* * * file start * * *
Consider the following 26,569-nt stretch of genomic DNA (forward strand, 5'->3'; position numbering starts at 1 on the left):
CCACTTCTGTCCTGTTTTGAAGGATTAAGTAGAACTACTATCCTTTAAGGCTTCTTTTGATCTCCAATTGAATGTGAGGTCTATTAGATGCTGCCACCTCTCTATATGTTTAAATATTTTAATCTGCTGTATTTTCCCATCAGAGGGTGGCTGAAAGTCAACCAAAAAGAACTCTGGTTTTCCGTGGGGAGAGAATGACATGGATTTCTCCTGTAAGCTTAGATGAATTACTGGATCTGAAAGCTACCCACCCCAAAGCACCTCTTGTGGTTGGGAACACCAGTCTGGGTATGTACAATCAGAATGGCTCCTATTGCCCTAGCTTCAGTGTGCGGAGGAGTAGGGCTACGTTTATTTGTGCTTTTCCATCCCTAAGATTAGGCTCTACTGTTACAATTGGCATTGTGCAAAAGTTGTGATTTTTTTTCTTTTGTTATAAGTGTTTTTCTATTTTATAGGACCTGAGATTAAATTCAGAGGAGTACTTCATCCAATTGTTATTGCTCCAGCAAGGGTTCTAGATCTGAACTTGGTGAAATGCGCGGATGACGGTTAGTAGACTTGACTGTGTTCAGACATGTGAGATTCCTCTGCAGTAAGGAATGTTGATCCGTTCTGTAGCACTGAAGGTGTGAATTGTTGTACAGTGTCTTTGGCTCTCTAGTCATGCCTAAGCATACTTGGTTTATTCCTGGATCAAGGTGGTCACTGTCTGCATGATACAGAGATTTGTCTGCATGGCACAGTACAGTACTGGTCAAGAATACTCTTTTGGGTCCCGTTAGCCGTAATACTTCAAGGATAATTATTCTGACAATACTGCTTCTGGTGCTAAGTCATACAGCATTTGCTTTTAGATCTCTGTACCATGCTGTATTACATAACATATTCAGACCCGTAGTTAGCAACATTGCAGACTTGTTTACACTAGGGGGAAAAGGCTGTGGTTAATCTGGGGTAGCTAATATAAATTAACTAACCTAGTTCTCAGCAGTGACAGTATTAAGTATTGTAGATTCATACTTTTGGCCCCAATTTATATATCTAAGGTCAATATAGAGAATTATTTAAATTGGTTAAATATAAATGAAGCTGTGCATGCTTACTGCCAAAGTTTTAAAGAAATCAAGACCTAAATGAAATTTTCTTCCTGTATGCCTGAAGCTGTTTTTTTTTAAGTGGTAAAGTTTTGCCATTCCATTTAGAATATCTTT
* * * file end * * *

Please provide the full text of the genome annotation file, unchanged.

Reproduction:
Consider the following 26,569-nt stretch of genomic DNA (forward strand, 5'->3'; position numbering starts at 1 on the left):
CCACTTCTGTCCTGTTTTGAAGGATTAAGTAGAACTACTATCCTTTAAGGCTTCTTTTGATCTCCAATTGAATGTGAGGTCTATTAGATGCTGCCACCTCTCTATATGTTTAAATATTTTAATCTGCTGTATTTTCCCATCAGAGGGTGGCTGAAAGTCAACCAAAAAGAACTCTGGTTTTCCGTGGGGAGAGAATGACATGGATTTCTCCTGTAAGCTTAGATGAATTACTGGATCTGAAAGCTACCCACCCCAAAGCACCTCTTGTGGTTGGGAACACCAGTCTGGGTATGTACAATCAGAATGGCTCCTATTGCCCTAGCTTCAGTGTGCGGAGGAGTAGGGCTACGTTTATTTGTGCTTTTCCATCCCTAAGATTAGGCTCTACTGTTACAATTGGCATTGTGCAAAAGTTGTGATTTTTTTTCTTTTGTTATAAGTGTTTTTCTATTTTATAGGACCTGAGATTAAATTCAGAGGAGTACTTCATCCAATTGTTATTGCTCCAGCAAGGGTTCTAGATCTGAACTTGGTGAAATGCGCGGATGACGGTTAGTAGACTTGACTGTGTTCAGACATGTGAGATTCCTCTGCAGTAAGGAATGTTGATCCGTTCTGTAGCACTGAAGGTGTGAATTGTTGTACAGTGTCTTTGGCTCTCTAGTCATGCCTAAGCATACTTGGTTTATTCCTGGATCAAGGTGGTCACTGTCTGCATGATACAGAGATTTGTCTGCATGGCACAGTACAGTACTGGTCAAGAATACTCTTTTGGGTCCCGTTAGCCGTAATACTTCAAGGATAATTATTCTGACAATACTGCTTCTGGTGCTAAGTCATACAGCATTTGCTTTTAGATCTCTGTACCATGCTGTATTACATAACATATTCAGACCCGTAGTTAGCAACATTGCAGACTTGTTTACACTAGGGGGAAAAGGCTGTGGTTAATCTGGGGTAGCTAATATAAATTAACTAACCTAGTTCTCAGCAGTGACAGTATTAAGTATTGTAGATTCATACTTTTGGCCCCAATTTATATATCTAAGGTCAATATAGAGAATTATTTAAATTGGTTAAATATAAATGAAGCTGTGCATGCTTACTGCCAAAGTTTTAAAGAAATCAAGACCTAAATGAAATTTTCTTCCTGTATGCCTGAAGCTGTTTTTTTTTAAGTGGTAAAGTTTTGCCATTCCATTTAGAATATCTTT